While the research base conducted on video games is small compared to that conducted on television, early results are showing that the concern is indeed warranted. Anderson & Bushman have conducted a meta-analysis of 35 different studies of violent video games (2001). A meta-analysis is a type of study in which researchers analyze the results of other studies to see if there are similar patterns of results; Anderson and Bushman showed that there is a consistent pattern of results in five areas.
- Exposure to violent games increases physiological arousal.
Studies measuring the physiological responses to playing violent video games (compared with physiological responses to non-violent games) have shown that violent games increase physiological arousal. Heart rate, systolic blood pressure, and diastolic blood pressure all increase when playing violent games. Ballard & Weist (1996) showed that playing a violent game (Mortal Kombat, with the depictions of blood “turned on”) resulted in higher systolic blood pressure increases than playing a non-violent game or Mortal Kombat with the blood “turned off.” Studies by Lynch (1994, 1999) have shown that the effect may be even greater for children who are naturally more aggressive. Students who scored in the top 20% on a trait hostility scale showed much greater increases in physiological response than students scoring in the bottom 20% of the hostility scale. Children who were more hostile also showed much greater response in adrenaline, nor-adrenaline, and testosterone than children who were less hostile after playing a violent video game. These physiological effects are important because these are the same types of physiological reactions bodies have when engaged in a fight. The interaction with trait hostility is important because it suggests that the effects of playing violent games may be even greater for children who are already at risk for aggressive behavior.
- Exposure to violent games increases aggressive thoughts.
Studies measuring cognitive responses to playing violent video games (compared with cognitive responses to non-violent games) have shown that violent games increase aggressive thoughts. These findings have been found for males and females, children and adults, and in experimental and correlational studies. Kirsh (1998) found that exposure to a violent video game increases hostile attribution bias (defined below) in the short term, relative to exposure to a non-violent video game. The term hostile attribution bias has been used to describe the manner in which aggressive children perceive the actions of peers. Children who tend to interpret ambiguous social cues as being of hostile intent (i.e., have a hostile attribution bias) are more aggressive (e.g., Crick & Dodge, 1994). Furthermore, there is a robust relationship between hostile attribution bias and children’s social maladjustment, such as depression, negative self-perceptions, and peer rejection (Crick, 1995). Gentile et al. (under review) also found that children who play more violent games are more likely to have a hostile attribution bias.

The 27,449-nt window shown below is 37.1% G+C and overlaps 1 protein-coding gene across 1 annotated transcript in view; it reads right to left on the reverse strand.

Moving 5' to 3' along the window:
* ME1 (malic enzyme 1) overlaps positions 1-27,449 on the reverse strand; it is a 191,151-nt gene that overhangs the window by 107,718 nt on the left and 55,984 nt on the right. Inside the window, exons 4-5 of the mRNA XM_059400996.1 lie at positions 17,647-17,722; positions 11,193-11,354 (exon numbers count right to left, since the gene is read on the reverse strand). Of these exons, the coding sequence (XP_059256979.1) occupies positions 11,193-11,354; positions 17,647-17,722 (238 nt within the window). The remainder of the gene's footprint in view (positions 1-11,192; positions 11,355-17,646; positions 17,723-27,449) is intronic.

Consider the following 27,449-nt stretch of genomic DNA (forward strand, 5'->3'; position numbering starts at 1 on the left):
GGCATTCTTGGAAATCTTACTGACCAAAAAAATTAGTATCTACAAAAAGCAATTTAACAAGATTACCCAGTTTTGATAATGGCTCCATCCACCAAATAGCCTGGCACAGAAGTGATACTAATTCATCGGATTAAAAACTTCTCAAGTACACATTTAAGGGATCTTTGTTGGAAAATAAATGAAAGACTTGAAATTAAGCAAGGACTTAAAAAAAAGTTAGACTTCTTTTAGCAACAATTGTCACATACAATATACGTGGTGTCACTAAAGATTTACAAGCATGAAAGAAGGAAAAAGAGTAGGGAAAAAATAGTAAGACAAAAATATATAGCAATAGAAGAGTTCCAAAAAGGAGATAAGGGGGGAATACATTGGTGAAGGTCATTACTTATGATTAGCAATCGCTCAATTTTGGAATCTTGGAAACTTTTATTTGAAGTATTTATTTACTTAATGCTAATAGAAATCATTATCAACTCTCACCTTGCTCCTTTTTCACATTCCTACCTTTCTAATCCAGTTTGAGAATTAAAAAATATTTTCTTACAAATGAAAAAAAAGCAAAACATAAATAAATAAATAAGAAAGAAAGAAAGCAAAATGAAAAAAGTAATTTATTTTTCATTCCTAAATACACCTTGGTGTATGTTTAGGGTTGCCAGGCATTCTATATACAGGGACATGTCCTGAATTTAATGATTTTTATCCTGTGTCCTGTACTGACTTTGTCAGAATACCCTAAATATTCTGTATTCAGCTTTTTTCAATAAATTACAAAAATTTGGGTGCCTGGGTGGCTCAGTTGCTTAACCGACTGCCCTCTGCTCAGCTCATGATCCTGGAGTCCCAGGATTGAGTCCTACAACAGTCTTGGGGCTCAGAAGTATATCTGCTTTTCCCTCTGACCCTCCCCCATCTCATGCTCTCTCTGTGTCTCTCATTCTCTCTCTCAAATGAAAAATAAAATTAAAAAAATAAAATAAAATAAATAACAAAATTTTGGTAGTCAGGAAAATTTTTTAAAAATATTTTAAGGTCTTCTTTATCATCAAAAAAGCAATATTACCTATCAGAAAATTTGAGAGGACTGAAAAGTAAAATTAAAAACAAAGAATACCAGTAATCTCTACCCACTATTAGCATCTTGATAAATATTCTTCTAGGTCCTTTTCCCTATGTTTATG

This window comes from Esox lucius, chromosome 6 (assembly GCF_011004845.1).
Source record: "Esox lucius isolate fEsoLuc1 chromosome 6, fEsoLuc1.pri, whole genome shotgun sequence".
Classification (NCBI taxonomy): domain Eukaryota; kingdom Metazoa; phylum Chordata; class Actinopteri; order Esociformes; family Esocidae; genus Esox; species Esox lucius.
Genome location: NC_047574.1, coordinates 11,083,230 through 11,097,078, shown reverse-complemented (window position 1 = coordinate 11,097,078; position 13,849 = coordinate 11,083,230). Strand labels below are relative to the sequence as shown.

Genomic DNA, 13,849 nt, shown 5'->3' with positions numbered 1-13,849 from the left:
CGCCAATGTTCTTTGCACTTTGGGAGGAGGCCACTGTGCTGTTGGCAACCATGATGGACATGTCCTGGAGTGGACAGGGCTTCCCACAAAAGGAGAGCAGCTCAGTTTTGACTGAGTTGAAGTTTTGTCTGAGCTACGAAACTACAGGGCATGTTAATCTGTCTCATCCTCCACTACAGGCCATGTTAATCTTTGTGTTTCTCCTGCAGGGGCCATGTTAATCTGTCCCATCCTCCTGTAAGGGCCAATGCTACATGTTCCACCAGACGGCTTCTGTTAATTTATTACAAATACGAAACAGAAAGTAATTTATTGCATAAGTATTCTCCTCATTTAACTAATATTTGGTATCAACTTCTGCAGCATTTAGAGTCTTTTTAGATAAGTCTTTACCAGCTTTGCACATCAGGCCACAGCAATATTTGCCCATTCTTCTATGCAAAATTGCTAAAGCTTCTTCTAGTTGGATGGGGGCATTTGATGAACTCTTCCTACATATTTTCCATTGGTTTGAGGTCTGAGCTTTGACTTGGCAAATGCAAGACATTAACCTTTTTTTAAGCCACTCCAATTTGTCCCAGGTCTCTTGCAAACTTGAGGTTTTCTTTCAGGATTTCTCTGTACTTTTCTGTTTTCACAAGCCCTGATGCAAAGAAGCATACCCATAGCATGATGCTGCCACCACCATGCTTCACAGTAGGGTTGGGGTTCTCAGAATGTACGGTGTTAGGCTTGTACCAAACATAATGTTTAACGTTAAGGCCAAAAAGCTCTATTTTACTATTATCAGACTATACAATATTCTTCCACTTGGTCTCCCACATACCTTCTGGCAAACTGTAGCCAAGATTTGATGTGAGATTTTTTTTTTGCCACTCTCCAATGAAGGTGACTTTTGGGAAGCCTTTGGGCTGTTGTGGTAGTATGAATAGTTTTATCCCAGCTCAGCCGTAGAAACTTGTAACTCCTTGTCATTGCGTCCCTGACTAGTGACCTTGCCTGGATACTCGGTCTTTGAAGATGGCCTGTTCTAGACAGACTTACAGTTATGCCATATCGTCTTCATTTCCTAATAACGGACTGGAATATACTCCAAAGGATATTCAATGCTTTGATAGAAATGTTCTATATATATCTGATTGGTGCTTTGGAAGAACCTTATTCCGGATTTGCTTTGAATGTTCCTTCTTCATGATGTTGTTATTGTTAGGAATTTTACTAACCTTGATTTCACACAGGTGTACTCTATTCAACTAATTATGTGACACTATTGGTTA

- Exposure to violent games increases aggressive emotions.
Studies measuring emotional responses to playing violent video games (compared with emotional responses to non-violent games) have shown that violent games increase aggressive emotions. Adolescents themselves often seem to recognize this. When asked to name the “bad things” about computer games, many students reported that they make people more moody and aggressive (Griffiths & Hunt, 1998). In this study, students who were more “addicted” to video games were significantly more likely to be in a bad mood before, during, and after play than were non-addicted students.
- Exposure to violent games increases aggressive actions.
Studies measuring aggressive behaviors after playing violent video games (compared with behaviors displayed after playing non-violent games) have shown that violent games increase aggression. In one study of college students, students played either a violent or non-violent game. After playing this game, they were given a competitive reaction time task in which they played against another student. If they beat the other student, they got to deliver a loud “noise blast,” and were able to control how loud and how long the noise blast would be. Students who had previously played the violent video game delivered longer noise blasts to their opponents (Anderson & Dill, 2000).
In a study of 8th and 9th graders, students who played more violent video games were also more likely to see the world as a hostile place, to get into frequent arguments with teachers, and to be involved in physical fights (Gentile et al., under review). It has often been suggested that violent video games are not the culprit for these types of behaviors; instead, the cause is underlying hostility. The argument goes, “Hostile kids get into more arguments and more fights. They also like to play more violent games.” While this is true, it is not the whole story. This study measured children’s trait hostility, and found that exposure to video game violence is a significant predictor of physical fights, even when students’ sex, hostility level, and amount of video game playing are controlled statistically. If hostility were the whole story, then in general, only hostile children would tend to get into fights, and children with the lowest hostility scores would not get into physical fights regardless of their video game habits. Figure 1 shows the percentages of students who report being involved in physical fights within the previous year. Children with the lowest hostility scores are almost 10 times more likely to have been involved in physical fights if they play a lot of violent video games than if they do not play violent games (38% compared to 4%). In fact, the least hostile children who play a lot of violent video games are more likely to be involved in fights than are the most hostile children who do not play violent video games.
2000 Press Release from the APA